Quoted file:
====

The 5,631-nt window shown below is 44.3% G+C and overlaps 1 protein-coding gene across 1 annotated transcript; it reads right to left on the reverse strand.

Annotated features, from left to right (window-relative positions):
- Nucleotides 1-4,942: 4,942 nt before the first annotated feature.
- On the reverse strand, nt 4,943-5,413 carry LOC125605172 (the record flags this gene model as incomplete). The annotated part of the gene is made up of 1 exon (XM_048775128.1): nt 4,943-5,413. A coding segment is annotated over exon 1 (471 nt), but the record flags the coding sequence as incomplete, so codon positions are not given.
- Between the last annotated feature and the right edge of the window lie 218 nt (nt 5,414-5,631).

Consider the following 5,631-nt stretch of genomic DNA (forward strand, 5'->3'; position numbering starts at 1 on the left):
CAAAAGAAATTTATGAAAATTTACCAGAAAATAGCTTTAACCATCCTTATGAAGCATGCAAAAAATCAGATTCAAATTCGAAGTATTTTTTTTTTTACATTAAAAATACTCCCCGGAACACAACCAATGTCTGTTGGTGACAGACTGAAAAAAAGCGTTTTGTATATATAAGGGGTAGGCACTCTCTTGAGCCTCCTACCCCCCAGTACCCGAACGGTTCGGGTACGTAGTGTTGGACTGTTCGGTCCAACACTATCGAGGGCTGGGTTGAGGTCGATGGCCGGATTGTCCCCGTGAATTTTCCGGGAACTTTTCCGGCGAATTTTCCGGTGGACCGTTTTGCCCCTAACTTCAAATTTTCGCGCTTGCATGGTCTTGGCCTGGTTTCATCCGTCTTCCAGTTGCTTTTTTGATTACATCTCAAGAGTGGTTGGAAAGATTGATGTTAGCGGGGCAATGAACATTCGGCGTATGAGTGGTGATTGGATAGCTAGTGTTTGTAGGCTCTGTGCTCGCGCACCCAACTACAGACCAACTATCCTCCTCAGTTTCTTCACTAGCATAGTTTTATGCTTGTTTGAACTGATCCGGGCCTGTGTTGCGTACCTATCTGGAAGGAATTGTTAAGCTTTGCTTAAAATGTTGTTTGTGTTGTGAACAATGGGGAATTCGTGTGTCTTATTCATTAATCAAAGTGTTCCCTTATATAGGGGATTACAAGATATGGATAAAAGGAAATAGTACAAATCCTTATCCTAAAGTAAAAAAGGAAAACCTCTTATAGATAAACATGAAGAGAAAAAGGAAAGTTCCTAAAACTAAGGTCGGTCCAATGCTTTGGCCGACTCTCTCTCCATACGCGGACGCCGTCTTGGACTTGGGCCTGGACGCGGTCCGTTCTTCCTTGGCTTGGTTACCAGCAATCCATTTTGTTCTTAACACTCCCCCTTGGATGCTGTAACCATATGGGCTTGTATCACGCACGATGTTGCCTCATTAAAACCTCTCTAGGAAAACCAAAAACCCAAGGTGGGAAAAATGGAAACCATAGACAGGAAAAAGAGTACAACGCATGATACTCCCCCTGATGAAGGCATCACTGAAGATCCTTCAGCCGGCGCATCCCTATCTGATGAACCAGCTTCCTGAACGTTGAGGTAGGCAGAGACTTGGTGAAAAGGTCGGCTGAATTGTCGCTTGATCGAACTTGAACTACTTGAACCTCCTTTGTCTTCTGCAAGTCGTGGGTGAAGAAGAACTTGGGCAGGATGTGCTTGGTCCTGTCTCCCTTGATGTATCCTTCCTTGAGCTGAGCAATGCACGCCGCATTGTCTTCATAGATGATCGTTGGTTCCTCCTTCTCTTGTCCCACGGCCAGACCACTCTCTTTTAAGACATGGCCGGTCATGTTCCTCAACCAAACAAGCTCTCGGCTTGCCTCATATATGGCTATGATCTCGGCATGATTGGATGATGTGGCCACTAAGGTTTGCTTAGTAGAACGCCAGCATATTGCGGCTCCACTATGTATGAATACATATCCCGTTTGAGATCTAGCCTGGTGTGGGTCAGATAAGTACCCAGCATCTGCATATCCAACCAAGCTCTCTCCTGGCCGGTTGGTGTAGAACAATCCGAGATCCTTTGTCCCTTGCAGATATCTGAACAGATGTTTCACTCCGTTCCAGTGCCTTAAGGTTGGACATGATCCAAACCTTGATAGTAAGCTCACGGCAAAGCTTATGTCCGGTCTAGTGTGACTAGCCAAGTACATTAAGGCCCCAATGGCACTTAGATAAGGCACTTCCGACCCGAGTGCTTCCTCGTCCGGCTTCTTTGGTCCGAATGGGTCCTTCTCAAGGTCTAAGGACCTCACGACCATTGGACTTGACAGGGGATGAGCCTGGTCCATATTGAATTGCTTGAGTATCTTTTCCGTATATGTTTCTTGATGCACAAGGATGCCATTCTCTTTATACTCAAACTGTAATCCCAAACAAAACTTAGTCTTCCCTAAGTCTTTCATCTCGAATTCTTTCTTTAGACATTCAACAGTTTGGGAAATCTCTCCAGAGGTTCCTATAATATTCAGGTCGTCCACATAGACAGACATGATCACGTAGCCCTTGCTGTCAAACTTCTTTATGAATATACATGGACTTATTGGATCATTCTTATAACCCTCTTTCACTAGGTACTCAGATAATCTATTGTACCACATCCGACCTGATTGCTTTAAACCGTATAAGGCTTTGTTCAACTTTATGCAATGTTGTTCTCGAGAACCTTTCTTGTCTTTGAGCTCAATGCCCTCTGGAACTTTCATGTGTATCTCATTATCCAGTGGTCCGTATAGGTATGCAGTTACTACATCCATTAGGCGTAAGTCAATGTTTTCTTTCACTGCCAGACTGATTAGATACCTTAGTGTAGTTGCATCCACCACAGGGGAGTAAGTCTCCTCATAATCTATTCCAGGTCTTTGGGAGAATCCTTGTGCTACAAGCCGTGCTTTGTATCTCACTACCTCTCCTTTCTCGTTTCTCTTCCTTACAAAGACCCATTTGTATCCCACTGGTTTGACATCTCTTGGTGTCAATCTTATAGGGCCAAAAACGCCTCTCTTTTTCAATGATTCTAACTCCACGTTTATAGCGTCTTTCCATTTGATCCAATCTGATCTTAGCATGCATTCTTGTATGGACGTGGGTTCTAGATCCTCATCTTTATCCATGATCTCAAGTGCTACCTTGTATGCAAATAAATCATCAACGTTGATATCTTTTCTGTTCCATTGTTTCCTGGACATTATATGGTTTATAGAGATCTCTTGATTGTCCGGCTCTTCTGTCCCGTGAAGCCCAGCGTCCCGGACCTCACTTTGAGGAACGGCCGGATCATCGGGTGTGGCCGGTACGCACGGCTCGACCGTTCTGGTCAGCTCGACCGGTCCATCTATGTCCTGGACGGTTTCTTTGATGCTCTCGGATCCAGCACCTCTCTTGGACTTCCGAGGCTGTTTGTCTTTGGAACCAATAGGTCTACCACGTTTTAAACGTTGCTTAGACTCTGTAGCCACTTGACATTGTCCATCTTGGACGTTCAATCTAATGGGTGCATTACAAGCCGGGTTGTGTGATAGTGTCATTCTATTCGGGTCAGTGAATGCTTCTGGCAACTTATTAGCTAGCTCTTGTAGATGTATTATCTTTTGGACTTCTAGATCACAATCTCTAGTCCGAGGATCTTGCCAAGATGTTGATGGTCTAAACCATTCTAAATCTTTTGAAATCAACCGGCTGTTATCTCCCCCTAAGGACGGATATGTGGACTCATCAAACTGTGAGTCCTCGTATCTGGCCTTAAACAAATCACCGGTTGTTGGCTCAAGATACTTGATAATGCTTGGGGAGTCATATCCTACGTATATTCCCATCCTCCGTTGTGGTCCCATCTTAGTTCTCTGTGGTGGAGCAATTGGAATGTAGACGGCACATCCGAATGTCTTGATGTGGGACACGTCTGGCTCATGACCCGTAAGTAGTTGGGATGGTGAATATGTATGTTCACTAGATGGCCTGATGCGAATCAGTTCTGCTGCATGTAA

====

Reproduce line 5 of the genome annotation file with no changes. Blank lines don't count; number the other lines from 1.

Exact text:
- Between the last annotated feature and the right edge of the window lie 218 nt (nt 5,414-5,631).